So when Babe the cat went off into the woods and was not seen for a week we were aware of her absence but not overly concerned. When she was gone for a couple of weeks we started to suspect the worst. Other creatures share the land here-animals that are dangerous to even the most accomplished house cat hunter. Grey Fox, Coyote, the occasional Mountain Lion, and even a group of Raccoons can make short work of a lost cat. There was, of course, also the possibility of injury. College was about to start back up for me so I would be leaving town soon but I did want to go look for Babe before I took departed. 


I walked down the sloping hill to the back of the property line where a dry creek with a magical Buckeye tree runs through a field full of long golden grass. Under the late August sun that field rang out with the fevered songs of a thousand grasshoppers. I found nothing on that walk and before long it was time to go back to school.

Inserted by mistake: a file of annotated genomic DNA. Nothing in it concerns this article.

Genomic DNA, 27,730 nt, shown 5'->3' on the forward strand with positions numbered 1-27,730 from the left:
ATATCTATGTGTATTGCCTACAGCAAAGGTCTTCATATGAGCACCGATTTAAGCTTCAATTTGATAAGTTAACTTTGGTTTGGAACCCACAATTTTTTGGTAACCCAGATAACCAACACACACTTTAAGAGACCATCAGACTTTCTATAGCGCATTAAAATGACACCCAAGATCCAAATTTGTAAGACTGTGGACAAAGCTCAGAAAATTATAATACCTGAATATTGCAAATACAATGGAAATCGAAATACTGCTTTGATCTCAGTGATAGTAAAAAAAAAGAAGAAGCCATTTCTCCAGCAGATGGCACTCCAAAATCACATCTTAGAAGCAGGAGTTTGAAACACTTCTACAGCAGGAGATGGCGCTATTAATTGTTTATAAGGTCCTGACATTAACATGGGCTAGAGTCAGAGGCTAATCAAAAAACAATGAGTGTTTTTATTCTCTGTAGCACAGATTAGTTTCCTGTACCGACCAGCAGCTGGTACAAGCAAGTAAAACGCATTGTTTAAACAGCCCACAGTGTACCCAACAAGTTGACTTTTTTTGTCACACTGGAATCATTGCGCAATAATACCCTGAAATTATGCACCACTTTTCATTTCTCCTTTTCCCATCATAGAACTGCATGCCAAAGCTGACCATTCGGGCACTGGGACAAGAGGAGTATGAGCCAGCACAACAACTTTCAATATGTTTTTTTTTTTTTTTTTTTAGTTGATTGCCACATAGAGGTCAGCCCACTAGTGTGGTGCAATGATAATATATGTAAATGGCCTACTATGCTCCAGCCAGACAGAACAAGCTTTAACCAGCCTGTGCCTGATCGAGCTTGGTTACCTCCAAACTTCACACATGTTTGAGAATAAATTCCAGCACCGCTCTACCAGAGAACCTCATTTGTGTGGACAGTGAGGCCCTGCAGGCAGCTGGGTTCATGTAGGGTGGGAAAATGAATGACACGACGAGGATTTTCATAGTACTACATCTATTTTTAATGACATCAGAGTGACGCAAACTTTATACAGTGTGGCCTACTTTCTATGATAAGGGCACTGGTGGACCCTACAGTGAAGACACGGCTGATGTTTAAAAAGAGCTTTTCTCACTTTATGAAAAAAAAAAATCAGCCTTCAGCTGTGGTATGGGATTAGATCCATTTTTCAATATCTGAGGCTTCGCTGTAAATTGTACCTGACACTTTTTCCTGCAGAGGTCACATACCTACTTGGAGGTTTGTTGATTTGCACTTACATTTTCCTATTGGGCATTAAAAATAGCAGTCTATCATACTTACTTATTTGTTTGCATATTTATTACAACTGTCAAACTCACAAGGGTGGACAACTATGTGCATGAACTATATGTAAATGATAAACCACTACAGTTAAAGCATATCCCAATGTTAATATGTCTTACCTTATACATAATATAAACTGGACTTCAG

I came back home at Christmastime, planning to celebrate the return of the light with my family and relax after a taxing semester. I had inquired about Babe off and on-my mother had looked for her as had my dad but no one had found anything. A day or two before Solstice I went for a walk in the woods. The trees were still in leaf because South Central Texas has mild winters most of the time. I knew that they would not get naked and bare until late January if we had a typical year. The ground was soft and wet and I saw a few shriveled clumps of wild Mustang grape hanging from vines that curled licenstiously around the trees. Green Briar and scarlet Prickly Pear fruit added more color to the drab background. Accustomed to a lifetime of walking where venomous snakes make their home, I had on thick boots but nevertheless kept my eyes on the ground. Even though most snakes here are burrowed in under the ground during the cold months you cannot be careless in the woods.